Shetland Writing and Writers: Mark Ryan Smith
Mark in conversation with Bruce Eunson
Q. What Shetland poets do you like?
A. I would definitely say Stella Sutherland. Her poetry is very intelligent, but underrated. Also Robert Alan Jamieson for his experimentation and his single-mindedness in the way he writes, and for the quality of his verse. I think he writes with a real intelligence and the idiom he uses is deeply considered.
Billy Tait as well. I think he was a major poet and should be more widely known in Scottish terms. His poetry is complex, learned and takes chances that don’t occur to lesser poets.
Of earlier poets some of Jack Peterson’s verse written about the First World War stand out as different to anything else that was going on at the time, although I don’t know all of his work particularly well.
Q. What about the novelists?
A. Poetry certainly is stronger in Shetland, but there are several good novels too. Again Robert Alan Jamieson’s novel Thin Wealth is pretty good. Haldane Burgess three novels are worth reading - the first two thirds of Tang are among the best things we have in prose. I like Frank Renwick’s Noost too. Apparently it caused uproar in Unst when it was published, as many of the characters were so recognisable.
There’s a novel by Jessie Saxby written in the 1870s that is not known at all. It’s called Rock Bound. She wrote lots of stuff for bairns, adventure stories, but also this novel Rock Bound, which is for adults. It’s psychologically astute and complex and it says a lot about the position of women of her class in Shetland in the 1870s. Themes that nobody else was writing about at the time. I think it’s an important book and is one of my favourites.
Q. How successful do you think the Shetland poets have been with creating their own style?
A. There are good and bad poets. I believe that if poets are experimental and keep using the language in creative ways then that’s what keeps the language alive and thriving and stops it becoming a museum piece.
Q. And do you think the Shetland poets have produced good works of imagination that have something original to offer about Shetland?
A. Yes indeed, especially the poets. There’s a constant concern about language and that’s big thing for Shetland writers.
Q. What’s your opinion on how dialect has affected Shetland’s poetry, do you feel it’s ever hindered Shetland’s poets?
A. Dialect is just the thing that people make poetry out of. It’s up to people to use it how they want. There’s no one language better than any other – there are good poets, and if they’re good poets they write good poems. The idiom they use is, in some ways, secondary, but is at the heart of what a poet does too. It’s all about the quality of the poem for me.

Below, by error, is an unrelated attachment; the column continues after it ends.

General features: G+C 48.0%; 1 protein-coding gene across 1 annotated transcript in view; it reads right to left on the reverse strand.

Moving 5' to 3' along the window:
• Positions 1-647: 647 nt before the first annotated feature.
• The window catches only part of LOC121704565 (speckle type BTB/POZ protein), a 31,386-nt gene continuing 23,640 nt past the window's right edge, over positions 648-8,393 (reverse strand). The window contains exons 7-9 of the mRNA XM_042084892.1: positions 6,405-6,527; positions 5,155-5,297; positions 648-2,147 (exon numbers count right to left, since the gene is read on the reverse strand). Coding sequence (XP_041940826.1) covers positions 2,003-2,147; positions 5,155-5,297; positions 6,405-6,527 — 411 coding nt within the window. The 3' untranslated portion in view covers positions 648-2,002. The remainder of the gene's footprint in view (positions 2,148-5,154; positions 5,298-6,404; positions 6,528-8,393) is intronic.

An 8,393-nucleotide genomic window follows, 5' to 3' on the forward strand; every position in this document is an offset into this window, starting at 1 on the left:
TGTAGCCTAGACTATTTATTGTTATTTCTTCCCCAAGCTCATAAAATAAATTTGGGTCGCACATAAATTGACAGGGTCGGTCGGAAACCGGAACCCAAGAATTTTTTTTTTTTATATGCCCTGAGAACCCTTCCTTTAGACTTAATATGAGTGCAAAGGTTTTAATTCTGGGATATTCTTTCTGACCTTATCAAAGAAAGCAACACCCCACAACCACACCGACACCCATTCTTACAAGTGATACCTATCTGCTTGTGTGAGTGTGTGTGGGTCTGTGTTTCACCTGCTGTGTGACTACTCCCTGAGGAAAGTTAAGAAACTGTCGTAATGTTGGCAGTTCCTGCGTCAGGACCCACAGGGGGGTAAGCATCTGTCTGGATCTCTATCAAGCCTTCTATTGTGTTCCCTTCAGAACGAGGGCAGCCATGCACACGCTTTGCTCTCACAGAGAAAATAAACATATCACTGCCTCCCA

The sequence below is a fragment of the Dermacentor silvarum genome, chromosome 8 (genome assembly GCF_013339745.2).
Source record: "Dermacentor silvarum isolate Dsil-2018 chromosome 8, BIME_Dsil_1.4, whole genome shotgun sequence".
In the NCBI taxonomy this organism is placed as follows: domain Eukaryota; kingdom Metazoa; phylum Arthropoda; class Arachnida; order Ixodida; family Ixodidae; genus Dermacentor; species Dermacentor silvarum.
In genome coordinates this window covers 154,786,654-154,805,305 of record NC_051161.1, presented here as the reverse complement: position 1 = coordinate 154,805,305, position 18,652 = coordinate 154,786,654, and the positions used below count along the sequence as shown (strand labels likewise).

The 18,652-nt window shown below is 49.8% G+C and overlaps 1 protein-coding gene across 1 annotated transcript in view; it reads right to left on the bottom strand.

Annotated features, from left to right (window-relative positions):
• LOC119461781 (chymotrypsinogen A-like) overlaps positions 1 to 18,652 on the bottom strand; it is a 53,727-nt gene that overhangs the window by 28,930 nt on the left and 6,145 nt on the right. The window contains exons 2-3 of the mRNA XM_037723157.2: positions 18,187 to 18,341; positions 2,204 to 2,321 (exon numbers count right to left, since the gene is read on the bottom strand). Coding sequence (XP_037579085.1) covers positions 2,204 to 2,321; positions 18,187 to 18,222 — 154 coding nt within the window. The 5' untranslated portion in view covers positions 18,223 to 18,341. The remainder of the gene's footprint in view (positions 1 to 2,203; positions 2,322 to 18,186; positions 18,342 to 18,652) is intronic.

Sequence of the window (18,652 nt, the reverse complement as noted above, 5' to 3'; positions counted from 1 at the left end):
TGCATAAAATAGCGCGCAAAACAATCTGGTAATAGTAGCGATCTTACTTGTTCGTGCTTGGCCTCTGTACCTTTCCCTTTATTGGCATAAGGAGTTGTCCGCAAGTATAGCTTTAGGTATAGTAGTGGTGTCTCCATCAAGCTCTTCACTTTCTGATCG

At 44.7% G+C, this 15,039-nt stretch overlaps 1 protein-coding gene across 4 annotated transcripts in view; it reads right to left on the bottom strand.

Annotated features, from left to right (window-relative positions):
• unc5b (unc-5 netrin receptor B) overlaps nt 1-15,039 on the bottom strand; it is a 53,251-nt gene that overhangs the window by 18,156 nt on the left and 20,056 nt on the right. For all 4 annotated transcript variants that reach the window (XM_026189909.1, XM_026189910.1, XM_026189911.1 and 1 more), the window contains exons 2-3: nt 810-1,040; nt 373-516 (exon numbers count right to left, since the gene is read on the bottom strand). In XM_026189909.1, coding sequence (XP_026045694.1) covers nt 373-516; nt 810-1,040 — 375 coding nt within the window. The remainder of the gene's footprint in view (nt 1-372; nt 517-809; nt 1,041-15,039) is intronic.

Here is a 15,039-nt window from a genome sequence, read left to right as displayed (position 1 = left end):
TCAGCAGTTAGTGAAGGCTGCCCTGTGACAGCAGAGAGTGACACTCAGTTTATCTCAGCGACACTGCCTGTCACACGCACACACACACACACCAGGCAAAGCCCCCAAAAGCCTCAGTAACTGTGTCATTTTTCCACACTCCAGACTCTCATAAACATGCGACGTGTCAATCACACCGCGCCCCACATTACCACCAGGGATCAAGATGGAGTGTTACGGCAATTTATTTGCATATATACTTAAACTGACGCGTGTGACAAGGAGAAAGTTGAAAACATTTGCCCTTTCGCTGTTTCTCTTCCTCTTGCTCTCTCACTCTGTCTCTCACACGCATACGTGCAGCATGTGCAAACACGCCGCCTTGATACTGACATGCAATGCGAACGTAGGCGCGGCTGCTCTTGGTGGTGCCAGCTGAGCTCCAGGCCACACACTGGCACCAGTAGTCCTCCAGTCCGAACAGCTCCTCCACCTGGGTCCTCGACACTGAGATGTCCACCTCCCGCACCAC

Q. Any other comments you’d like to make on Shetland Literature?
A. I wish it was better known in Scottish terms. I think there’s several pieces of work from Shetland that could be known better outside Shetland but there’s hardly any attention paid to it in either academia or in mainstream publications in Scotland, and I think that’s a shame.
Q. If you were to introduce someone to Shetland’s poetry and try and impress them with it, which poems do you think you would use?
A. Something by Stella Sutherland perhaps. Her poem ‘Midder’ is one of my favourite Shetland poems. Basil Anderson’s ‘Auld Maunsie’s Cro’ is a well constructed, very, very good poem. James Stout Angus’ ‘Eels’ is a poem of great variety – surrealist, lyrical, grotesque, funny. Billy Tait’s ‘Lux in Tenebris’ gives me great pleasure every time I read it. There’s a translation by John Graham of an Anglo-Saxon poem called ‘The Seafarer’ which I recently read for the first time. It’s not well known but is a very good piece of work. Alan Jamieson’s latest collection Nort Atlantik Drift is a superb book, both poetically and visually. MacDiarmid’s ‘On a Raised Beach’ is one of his masterpieces and a great poem of world literature. It’s not often spoken about as a Shetland poem, though, but you have to ask yourself if it could have been written about anywhere but the beach on Linga where MacDiarmid visited.
[Written in 2009]